You’ve seen the posters. You recognize the lightbulb block lettering, traditionally associated with such obvious hits as Chicago and such obvious flops as Burlesque. Or maybe you saw the individual letters on sale at Therapy or other purposefully overdone interior design stores. Whatever your immediate association, NBC wants you to know SMASH IS COMING.
Sammie invited me to a screening of NBC’s new drama, soon to occupy the slot after The Voice on Monday nights. (February 6th! Mark your
marketing musical calendars!) We all know about my falling out with Glee, and I was never a follower of American Idol or The Voice or X Factor. But I’m still a musical theater fan, and nothing follows Chevy’s enchiladas better than more cheese, so there I was to see what the Hell Katharine McPhee’s been up to.
- I cannot get over how sculpted Katharine McPhee’s face is. It’s kind of alien. When I worked in social gaming, analyzing how to make a 3-D avatar’s head look like Katharine McPhee’s head, I had to stare at her mug every day. Study the arch of her brows. Wonder at her cheekbones. The curves of her lips. She’s almost textbook beautiful, mathematically gorgeous. Yet I don’t find her attractive. It’s weird.
- The show? It’s entertaining. It takes a musical path, so if you don’t like musical numbers, of course you will not like the show. Based on just the premiere episode alone, it doesn’t force-fit outbreaks of song and dance as much as Glee does. If anything, the way they work song and dance numbers into the script is more akin to Broadway scripting than anything that happens to McKinley High.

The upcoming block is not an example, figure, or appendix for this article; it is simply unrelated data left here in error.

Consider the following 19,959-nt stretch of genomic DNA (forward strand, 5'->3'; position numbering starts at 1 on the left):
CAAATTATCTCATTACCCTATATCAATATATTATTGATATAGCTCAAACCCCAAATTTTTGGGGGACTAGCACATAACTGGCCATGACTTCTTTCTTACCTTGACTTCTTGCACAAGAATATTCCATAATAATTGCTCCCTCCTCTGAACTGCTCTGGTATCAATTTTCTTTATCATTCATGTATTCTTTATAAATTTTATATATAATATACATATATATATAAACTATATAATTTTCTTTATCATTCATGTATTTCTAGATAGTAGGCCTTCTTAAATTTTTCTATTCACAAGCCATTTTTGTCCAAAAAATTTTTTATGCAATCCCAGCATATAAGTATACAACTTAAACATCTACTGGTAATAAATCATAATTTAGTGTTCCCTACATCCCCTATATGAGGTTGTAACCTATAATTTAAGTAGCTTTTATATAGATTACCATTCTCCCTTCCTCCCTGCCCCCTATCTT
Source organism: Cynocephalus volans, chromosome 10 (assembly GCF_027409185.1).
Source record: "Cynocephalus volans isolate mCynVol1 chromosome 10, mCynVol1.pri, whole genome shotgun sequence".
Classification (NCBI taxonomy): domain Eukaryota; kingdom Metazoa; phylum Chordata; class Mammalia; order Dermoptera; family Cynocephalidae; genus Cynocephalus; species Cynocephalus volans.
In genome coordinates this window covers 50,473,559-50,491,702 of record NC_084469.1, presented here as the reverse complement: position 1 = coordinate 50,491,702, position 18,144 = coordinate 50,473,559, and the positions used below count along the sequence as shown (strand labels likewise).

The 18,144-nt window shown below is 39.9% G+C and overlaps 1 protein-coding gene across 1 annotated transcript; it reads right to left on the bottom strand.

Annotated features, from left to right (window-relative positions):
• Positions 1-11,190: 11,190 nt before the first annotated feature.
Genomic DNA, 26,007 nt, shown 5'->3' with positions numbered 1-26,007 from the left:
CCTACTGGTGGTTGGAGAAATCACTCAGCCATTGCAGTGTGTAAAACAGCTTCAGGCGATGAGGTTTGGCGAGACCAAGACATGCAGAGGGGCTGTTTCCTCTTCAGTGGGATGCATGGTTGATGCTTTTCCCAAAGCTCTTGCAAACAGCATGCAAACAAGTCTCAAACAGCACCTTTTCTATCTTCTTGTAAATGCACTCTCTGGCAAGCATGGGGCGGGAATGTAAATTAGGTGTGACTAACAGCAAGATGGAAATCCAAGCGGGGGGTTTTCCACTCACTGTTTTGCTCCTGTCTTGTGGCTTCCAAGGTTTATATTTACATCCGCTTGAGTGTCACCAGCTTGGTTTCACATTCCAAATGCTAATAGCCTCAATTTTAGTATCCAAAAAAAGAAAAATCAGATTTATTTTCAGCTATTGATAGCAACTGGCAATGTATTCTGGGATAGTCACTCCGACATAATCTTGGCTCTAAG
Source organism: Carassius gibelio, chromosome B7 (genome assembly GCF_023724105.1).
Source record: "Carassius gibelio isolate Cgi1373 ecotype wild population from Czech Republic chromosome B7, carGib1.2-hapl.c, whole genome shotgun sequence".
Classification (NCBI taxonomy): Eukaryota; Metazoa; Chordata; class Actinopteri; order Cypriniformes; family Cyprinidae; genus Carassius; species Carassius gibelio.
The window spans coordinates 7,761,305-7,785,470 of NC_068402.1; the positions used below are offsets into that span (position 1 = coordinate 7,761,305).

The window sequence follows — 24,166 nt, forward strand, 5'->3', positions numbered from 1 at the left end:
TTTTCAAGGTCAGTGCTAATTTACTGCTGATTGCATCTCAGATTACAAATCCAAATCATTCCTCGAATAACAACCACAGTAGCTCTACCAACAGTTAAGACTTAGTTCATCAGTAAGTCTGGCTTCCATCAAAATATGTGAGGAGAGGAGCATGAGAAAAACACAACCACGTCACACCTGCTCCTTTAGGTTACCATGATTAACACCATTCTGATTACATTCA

- The dialogue is sometimes really awful. This should be expected. It’s not all-out groan-worthy the way True Blood often is, but moments are lame enough that you know “This is not the ‘Smash’ hit the title promises it will be.”
- There is a British Indian in the show. It really excited me when, A) The marketing representative handing me a pamphlet handed me a made-up Playbill about Smash instead of a survey about Smash, and B) I saw that this gentleman, Raza Jaffrey, plays a character named Dev Sundaram (not “Tom Haverford” or “Jonathan”). Jaffrey is a key character in the script, it seems, starting off as McPhee’s boyfriend who works in the New York mayor’s office. I’m quite sure he could be the result of an NBC Universal diversity initiative. I totally think he might be the requisite character of color who is not Black, but still! It’s really exciting! The snarker in me expects him to bring some token Bollywood interpretation to the show, but the American Asian in me is largely just happy. It hurts not that I find him attractive, and his accent, too.
The team backing Smash is nothing to snub at: He with His Hands in Everything, Steven Spielberg! And Tony and Grammy-winning composer and co-lyricist Marc Shaiman and Scott Wittman on board. Considering the years of TV and mainstream support Broadway has been getting (Glee, American Idiot, etc.), I can’t help but be particularly curious to see how this plays out. To see if young generations will continue to see the value in live theater. (Heck knows movies are getting about as expensive as a staged show anyway!)
As the Bay Area braces itself for local Glee alum Darren Criss’ performance in How to Succeed in Business without Really Trying, I’m seeing more apparent connections between screen and stage being made in front young audiences who probably only had access to the former before. Who’s to say the new prescribed path for ultimate stardom isn’t a breakout screen role and legitimate time on stage? Or in Julianne Hough’s case, Proactiv commercials and then a movie based on a staged musical. Anyway, you get what I mean. The point is, the stage plays more of a role in mainstream entertainment these days, even if it is just an environmental reference. Smash may be another notch in its modern-day significance.
Looks like they film some of the show at the New 42nd Street Studios, where this little Mariah Carey carol was shot. And they made fun of Spider-man. Well done, Broadway consultants, well done.
Will I be watching the show? Probably, but probably on my own streaming schedule.